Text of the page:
You want to start with a “beer clean” Guinness gravity glass, that classic tulip-like 20-ounce glass emblazoned with the Guinness logo. “Beer clean” simply refers to an especially clean glass, free of any particles that might affect the beer’s flavor. The specific shape helps to create the perfect head (more on that later) and funnel the aromas towards your nose and mouth.
Hold the glass under the tap at a 45° angle.
Pull the handle all the way down and towards you, aiming for the harp. Fill the glass ¾ of the way full, or about halfway up the harp.
Once you get to ¾ full, transfer the glass to the bar (or whatever flat surface is in front of you) and let the bubbles settle.
Guinness actually invented the use of nitrogen in beer, which creates much finer bubbles than more traditional CO2. That iconic Guinness head—the collar of foam that stays there from first sip to last drop—is a result of nitrogen gas. As the bubbles try to escape the glass, they build on the surface tension of the beer to create the quintessential creamy top.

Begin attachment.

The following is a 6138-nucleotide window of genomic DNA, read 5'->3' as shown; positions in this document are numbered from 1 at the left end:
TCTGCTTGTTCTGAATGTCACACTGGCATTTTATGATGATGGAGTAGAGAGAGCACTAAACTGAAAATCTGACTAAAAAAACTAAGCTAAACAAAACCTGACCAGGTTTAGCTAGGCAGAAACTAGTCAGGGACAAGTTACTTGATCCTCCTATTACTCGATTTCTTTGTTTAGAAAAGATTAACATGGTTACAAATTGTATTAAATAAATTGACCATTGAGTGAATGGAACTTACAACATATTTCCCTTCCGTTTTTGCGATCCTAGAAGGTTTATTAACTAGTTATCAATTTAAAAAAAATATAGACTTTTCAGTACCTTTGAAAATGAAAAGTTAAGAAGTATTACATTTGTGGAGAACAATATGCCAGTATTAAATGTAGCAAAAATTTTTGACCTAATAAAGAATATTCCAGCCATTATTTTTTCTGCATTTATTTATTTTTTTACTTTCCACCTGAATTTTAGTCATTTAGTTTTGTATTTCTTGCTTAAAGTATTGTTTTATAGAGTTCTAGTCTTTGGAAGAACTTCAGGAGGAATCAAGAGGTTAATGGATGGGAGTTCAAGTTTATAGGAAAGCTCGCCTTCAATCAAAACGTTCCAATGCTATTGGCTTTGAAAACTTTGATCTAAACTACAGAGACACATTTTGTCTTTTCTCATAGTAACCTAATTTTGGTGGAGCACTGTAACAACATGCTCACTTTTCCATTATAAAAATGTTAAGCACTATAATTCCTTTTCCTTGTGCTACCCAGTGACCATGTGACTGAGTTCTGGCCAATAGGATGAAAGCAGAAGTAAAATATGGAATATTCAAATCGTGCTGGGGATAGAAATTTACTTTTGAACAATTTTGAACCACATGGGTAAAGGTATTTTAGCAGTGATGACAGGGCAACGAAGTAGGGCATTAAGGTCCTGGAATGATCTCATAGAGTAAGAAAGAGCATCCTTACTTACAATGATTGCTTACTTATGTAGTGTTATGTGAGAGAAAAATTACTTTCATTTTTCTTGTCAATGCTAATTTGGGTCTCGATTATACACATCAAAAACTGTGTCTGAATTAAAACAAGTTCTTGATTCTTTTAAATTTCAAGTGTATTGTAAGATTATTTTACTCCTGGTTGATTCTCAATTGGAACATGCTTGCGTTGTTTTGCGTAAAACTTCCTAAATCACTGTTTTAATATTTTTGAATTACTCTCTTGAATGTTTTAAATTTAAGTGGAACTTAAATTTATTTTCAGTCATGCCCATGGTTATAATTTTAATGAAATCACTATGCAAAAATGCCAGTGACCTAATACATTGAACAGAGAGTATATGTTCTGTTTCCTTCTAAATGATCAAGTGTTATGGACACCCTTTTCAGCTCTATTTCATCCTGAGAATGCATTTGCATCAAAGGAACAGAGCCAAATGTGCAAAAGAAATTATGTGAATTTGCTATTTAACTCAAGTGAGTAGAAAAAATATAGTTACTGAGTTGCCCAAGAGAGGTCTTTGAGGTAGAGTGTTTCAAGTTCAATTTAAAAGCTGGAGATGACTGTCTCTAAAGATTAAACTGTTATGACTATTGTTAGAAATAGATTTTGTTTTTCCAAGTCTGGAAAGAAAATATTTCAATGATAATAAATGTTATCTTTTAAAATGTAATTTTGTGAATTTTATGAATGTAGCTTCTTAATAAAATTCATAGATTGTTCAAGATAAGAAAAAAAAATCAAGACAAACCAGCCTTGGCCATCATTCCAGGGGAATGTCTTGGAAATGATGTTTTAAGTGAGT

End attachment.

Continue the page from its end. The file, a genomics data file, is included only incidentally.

The fifth step is the top off. Hold the glass underneath the tap and push the handle away from you—not all taps go forward and backward but stout faucets do—until the beer is just “proud of the rim” (that’s just a fancy way to say filled to the brim).
Though you may think you’re finished, not so fast: the sixth and final step is the confident presentation of the beer. What kind of bartender would you be without a little swagger?
We realize not everyone will be behind the bar on St. Patty’s day. If you find yourself pouring from the can instead, here’s your amended 4-step process:
Start with a “beer clean” glass.
Pour at a 45° angle until you get to the harp.
And let it settle.